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You can't outwork or out run a bad eating program

by Nick Mirrione
Nick Mirrione
Nick Mirrione is the co-author of the book, Who Is This Guy? The story of a 500
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on Saturday, 16 June 2012
General Food Discussions 0 Comments

If you are a reader of this blog, you or someone you know is probably obese or at the very least, overweight.  No doubt you have read the numerous articles that are being published now about the risks of excess weight as it relates to cancer, diabetes, heart disease and a host of other medical issues and you are considering life style changes to improve your quality of life.

I know people who think that its just a numbers game and if they simply cut calories, they will lose weight.  I know others who make no diet changes at all but start an exercise program and expect that to be the answer.  And while they may see some short term gains from those actions, they more often than not fall back into their old ways and reverse any gains they may have made.

No matter how hard you work in the gym or how many miles you walk or jog, if you don't eat right you won't lose weight or get rid of that soft, puffy look. A sensible diet and exercise go hand in hand.  They fuel each other.  That's not to say that if you don't eat right you are wasting your time exercising.  Exercise has many benefits to your health. What I am saying is that if you are hoping to loose weight and improve your health, exercise alone or diet alone is not the long term answer.

What works best for me is a structured, disciplined exercise program combined with a proper diet that provides enough calories for me to maintain my energy. It is important that the eating program you choose allows enough protein so that your body burns fat and not muscle and that you consume enough of the right type of carbohydrates to maintain energy but not trigger cravings.  The amount and quality of fats you consume is also very important.  You should consult your doctor or a nutritionist before you start your program because we are all different and the program you should use will be based on age, health and/or physical restrictions.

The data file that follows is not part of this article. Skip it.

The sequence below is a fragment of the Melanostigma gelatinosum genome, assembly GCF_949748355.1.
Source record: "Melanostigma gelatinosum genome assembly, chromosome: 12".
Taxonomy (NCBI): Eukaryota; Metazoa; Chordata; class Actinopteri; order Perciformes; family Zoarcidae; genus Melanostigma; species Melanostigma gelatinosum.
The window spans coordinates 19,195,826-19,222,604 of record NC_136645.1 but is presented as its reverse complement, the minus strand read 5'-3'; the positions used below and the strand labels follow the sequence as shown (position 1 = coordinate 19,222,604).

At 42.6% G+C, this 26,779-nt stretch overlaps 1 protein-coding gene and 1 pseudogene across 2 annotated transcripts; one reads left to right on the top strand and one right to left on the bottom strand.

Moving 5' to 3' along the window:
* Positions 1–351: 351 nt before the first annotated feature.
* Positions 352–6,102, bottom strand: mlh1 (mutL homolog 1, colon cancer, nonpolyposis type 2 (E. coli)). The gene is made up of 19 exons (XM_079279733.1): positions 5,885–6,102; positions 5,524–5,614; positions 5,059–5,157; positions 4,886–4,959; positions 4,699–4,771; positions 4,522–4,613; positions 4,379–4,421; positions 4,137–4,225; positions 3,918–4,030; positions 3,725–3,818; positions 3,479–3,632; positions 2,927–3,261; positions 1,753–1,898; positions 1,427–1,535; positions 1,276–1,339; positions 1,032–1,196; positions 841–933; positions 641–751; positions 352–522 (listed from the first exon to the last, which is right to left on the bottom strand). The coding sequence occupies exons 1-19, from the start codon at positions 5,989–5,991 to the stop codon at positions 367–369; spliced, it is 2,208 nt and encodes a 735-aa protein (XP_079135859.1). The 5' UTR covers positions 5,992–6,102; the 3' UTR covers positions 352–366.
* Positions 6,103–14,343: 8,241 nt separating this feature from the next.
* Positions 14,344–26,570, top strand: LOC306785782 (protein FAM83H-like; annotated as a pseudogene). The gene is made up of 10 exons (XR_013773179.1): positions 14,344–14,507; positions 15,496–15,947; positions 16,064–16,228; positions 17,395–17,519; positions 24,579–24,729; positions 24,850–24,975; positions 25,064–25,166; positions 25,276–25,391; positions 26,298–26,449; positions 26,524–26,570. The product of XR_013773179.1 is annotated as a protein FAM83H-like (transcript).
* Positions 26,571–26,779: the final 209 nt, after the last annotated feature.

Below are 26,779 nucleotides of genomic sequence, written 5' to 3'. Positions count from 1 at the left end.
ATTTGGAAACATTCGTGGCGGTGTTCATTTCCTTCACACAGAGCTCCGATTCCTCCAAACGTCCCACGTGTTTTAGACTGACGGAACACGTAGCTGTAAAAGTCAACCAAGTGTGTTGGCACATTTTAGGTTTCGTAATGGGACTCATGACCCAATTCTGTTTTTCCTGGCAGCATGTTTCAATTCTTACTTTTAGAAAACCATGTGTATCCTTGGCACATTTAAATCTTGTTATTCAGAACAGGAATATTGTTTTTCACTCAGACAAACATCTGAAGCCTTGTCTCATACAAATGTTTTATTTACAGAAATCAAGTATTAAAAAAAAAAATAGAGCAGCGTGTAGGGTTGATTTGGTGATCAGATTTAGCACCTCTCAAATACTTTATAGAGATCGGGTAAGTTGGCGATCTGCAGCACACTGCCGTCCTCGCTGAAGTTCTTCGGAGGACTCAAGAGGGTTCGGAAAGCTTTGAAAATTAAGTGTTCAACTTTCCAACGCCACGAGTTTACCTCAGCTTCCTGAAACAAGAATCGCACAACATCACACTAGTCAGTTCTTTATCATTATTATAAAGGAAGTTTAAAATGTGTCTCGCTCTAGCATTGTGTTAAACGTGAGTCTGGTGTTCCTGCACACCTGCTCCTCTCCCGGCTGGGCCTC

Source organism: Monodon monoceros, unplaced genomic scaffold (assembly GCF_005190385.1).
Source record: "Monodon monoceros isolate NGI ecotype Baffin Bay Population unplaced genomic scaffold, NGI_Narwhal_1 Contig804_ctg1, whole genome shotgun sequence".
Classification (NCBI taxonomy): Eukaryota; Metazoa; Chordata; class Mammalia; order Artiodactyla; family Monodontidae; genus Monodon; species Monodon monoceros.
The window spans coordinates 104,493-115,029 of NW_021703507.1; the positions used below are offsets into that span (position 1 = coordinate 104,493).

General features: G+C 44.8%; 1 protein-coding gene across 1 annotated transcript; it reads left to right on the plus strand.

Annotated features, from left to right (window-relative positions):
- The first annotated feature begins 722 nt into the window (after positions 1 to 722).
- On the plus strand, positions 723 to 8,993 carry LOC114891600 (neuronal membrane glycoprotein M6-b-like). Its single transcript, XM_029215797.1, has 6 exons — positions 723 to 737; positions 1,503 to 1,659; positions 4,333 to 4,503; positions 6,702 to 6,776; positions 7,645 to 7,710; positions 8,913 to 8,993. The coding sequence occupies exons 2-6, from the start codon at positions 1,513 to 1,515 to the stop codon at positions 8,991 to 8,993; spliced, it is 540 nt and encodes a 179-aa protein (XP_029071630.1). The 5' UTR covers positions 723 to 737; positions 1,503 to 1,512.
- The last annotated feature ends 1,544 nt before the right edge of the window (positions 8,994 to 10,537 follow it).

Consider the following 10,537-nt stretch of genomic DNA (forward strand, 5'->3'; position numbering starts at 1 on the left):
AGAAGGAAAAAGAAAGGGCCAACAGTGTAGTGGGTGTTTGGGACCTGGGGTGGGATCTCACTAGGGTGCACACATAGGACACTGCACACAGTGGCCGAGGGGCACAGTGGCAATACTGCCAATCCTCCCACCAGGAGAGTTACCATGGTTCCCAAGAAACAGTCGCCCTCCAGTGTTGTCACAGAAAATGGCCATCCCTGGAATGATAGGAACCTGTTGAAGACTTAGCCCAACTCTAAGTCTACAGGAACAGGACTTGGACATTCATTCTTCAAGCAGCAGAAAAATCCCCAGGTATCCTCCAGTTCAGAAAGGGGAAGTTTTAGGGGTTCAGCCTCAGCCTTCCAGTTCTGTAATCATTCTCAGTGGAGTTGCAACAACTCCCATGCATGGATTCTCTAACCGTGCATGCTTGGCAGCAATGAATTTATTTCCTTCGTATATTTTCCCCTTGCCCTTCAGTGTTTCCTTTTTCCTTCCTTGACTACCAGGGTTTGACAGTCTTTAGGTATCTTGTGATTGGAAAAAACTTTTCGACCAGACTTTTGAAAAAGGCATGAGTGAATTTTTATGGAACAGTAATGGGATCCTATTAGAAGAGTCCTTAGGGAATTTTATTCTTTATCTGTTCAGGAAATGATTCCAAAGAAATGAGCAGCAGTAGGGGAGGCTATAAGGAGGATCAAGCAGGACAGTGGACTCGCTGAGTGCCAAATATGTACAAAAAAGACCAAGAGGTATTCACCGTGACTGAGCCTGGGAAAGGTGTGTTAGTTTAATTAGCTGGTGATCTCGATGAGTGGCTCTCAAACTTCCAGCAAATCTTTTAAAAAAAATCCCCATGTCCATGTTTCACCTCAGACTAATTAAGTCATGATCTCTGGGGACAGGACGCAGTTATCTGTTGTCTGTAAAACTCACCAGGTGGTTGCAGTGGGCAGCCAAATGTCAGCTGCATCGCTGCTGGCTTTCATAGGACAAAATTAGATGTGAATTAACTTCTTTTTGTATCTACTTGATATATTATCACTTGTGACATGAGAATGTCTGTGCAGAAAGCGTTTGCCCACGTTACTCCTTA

If you are committed to changing your life, find out more about the diet and exercise that's right for you.  Be sure to get plenty of rest so that you have the energy and stamina to stick with the program.  It will make a big difference in the outcome.

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Back on Track

by Nick Mirrione
Nick Mirrione
Nick Mirrione is the co-author of the book, Who Is This Guy? The story of a 500
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on Saturday, 26 May 2012
General Food Discussions 0 Comments

I have now completed 14 days of perfect eating.  I feel so much better physically and I am more relaxed mentally. The damage done, over the past four and a half months that I struggled, added up to a total weight gain of five pounds. I lost four of those pounds in the last two weeks, so I expect that by next week I will be back to 193 pounds,  This is what I weighed the week before Christmas when I foolishly let myself wander away from my structured eating program.  I don't know why I thought that this time there would be a different result from eating sugary desserts and chocolate than the results I saw the last 50 times I ate those foods.  

The difference these past two weeks in my attitude and in my success is that I am totally focused again.  That is the key.  I am sure of it  That means no more than 2000 calories a day except for one day every two weeks when I add 300 to 400 extra carbohydrate calories to the day's total.  My eating program is the same one that has worked for me in the past.  It is based on foods that I like, that fill me up and that do not create cravings.  It took me years to figure out what foods met these requirements and I feel so much better when I am eating this way.

This begs the question, why do I stray from the program?  I have no idea.  It seems that my personality is such that when things are going well, I, for some reason have to try to step outside the program just to see if I can come back and gain control again.  Am I challenging myself?  Is it part of my attraction to risk?  Can someone offer some insight? Just another of those things about me that I don't understand. But for now I will stay focused and enjoy today's success.